ALERT LEVEL 2. The crater of Mayon Volcano during an aerial survey on Friday (Oct. 7, 2022). The Philippine Institute of Volcanology and Seismology (Phivolcs) raised Mayon Volcano’s alert level status from 1 to 2 on Friday due to its increasing unrest. (Photo courtesy of Roderick Mendoza)

MANILA – President Ferdinand “Bongbong” Marcos Jr. on Friday assured the public that he is closely monitoring Mayon Volcano’s activity.

In a Twitter post, Marcos said he is coordinating with the Philippine Institute of Volcanology and Seismology (Phivolcs), the National Disaster Risk Reduction and Management Council (NDRRMC), and concerned local government units (LGUs) amid the volcano’s unrest.

Marcos said the government is ready for the possible worst-case scenario.

Matapos itaas sa Alert Level 2 ang Bulkang Mayon, tayo ay patuloy na nakikipag-ugnayan sa @phivolcs_dost, @NDRRMC_OpCen, LGUs at iba pang ahensya upang siguraduhin na ang lahat ay handa sa posibleng pagbago ng sitwasyon (We continue to coordinate with Phivolcs, NDRRMC, LGUs, and other concerned government agencies to ensure our readiness to respond to the situation),” he said.

Marcos also advised the public to stay safe and alert.

Mag-ingat po tayo (Let us be careful),” he said.

Marcos’ statement came the same day Phivolcs raised Mayon Volcano’s status from Alert Level 1 (abnormal) to Alert Level 2 (increasing unrest).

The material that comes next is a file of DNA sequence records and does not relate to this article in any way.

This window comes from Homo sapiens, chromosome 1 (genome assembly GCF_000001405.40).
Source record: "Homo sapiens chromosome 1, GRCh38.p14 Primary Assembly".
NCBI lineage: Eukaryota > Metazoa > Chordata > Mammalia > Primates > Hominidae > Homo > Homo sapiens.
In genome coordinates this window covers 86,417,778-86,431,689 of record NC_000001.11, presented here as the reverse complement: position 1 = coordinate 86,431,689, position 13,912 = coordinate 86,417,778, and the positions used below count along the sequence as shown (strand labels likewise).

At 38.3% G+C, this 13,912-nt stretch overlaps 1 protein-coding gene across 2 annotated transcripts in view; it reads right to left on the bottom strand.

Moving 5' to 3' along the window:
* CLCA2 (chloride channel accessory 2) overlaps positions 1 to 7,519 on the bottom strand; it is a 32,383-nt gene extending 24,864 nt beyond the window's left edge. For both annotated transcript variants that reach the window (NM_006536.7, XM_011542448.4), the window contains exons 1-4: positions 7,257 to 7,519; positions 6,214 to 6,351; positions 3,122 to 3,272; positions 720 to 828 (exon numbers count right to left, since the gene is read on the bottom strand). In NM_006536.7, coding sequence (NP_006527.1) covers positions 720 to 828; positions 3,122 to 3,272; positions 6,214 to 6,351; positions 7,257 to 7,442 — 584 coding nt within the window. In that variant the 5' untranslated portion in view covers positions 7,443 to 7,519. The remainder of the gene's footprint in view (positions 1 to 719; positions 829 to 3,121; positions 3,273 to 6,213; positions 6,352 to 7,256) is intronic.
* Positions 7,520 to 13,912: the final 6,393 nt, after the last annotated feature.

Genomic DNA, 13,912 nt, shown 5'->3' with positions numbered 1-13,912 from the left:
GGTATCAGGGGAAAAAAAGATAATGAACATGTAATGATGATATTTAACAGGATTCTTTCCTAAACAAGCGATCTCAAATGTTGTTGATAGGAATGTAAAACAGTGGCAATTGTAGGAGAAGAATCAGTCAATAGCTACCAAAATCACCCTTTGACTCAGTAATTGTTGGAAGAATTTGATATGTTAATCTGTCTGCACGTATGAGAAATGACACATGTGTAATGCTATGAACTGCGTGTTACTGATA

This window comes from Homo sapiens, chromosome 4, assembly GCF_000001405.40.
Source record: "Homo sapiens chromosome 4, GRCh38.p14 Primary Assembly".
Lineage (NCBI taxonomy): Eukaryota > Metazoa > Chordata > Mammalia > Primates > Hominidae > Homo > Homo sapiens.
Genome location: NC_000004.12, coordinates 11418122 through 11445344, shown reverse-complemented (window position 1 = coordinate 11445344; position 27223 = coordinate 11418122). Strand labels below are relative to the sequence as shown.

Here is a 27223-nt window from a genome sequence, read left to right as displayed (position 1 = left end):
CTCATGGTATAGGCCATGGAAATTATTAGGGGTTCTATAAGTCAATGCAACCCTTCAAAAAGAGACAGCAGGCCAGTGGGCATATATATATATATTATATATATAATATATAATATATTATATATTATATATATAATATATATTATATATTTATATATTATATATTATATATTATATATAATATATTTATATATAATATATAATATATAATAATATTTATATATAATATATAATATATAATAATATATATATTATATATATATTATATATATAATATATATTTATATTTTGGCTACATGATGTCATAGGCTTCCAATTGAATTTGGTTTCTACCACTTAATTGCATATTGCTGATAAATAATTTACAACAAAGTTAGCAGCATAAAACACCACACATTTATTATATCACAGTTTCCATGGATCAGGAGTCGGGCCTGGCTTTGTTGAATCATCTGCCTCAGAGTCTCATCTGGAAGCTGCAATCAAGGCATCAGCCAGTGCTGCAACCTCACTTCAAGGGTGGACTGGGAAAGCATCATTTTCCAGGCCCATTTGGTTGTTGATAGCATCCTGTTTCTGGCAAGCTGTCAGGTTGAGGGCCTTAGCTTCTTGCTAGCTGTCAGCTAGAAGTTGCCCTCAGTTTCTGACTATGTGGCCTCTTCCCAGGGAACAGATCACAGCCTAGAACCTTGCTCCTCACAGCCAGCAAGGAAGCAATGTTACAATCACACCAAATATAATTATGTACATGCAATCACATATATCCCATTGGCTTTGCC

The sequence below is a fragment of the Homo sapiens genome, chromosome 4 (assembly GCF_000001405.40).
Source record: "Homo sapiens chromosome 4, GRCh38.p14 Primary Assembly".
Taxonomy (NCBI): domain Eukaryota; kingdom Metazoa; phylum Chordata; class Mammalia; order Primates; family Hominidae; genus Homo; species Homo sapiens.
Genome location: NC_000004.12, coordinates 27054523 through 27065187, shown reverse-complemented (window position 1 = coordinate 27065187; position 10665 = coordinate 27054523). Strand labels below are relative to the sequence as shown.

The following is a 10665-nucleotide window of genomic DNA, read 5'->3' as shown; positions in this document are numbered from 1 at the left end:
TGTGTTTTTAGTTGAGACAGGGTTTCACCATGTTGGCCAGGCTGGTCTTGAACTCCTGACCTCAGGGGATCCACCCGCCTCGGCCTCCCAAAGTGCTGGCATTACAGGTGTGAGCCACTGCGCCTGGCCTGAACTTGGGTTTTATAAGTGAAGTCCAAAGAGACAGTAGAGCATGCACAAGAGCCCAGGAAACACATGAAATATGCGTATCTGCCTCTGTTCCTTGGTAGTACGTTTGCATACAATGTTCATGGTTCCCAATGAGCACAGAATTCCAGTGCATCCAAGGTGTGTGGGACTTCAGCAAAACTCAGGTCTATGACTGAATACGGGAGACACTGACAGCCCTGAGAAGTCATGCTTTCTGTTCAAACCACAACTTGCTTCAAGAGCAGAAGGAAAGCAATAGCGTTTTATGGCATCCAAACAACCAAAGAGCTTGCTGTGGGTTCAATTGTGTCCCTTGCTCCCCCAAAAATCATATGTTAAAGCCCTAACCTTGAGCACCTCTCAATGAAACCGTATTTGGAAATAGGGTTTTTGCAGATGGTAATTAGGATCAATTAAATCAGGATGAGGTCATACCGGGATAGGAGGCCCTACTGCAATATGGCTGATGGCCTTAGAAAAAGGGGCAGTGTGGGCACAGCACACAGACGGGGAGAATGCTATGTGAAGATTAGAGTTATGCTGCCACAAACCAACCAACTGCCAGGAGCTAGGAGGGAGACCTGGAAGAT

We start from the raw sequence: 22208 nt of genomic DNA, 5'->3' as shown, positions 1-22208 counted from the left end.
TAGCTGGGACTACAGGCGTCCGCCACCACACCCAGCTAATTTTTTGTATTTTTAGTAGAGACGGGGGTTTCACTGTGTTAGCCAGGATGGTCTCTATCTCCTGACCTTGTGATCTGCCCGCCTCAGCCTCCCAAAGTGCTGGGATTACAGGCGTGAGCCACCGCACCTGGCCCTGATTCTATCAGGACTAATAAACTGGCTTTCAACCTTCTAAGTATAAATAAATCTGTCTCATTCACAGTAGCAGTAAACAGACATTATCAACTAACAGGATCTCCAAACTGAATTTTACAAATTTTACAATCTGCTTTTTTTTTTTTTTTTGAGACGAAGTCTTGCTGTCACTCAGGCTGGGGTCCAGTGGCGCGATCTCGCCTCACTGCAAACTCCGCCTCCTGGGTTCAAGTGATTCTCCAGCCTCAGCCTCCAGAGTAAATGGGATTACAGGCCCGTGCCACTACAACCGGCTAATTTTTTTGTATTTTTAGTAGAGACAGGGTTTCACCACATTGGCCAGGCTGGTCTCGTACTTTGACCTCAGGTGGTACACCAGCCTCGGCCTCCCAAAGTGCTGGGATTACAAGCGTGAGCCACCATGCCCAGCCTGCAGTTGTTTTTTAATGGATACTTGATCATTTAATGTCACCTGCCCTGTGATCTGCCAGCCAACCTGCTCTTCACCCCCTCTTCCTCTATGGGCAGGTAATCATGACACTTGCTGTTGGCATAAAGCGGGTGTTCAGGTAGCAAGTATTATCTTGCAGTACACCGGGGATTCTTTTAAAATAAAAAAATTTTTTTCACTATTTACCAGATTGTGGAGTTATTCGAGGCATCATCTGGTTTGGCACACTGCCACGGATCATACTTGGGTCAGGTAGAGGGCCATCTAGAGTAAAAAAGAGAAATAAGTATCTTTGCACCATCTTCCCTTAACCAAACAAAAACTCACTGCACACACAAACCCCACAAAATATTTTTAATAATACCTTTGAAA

Science and Technology Secretary Renato Solidum Jr. told the Philippine News Agency (PNA) that slight inflation of Mayon Volcano has been observed based on electronic tilt and GPS measurements and precise leveling survey, indicating the continued slow ascent of magma to the surface, which prompted the upgrading of the alert level.

“Magma has slowly ascended to the surface extruding lava that formed a lava dome. This time, the dome has increased in volume as more lava piled up,” Solidum said.

The sighting of the dome led to the upgrading of Mayon Volcano's alert level from 0 to 1 on August 21.

Phivolcs told the public to be vigilant and refrain from entering the 6-km. radius permanent danger zone to avoid risks from explosions, rockfall, and landslides.

In case of ashfall events that may affect communities downwind of Mayon’s crater, people should cover their nose and mouth with a damp, clean cloth or dust mask.

Aviation authorities were also urged to advise pilots to avoid flying close to the volcano’s summit as ash from any sudden eruption can be hazardous to aircraft. (PNA)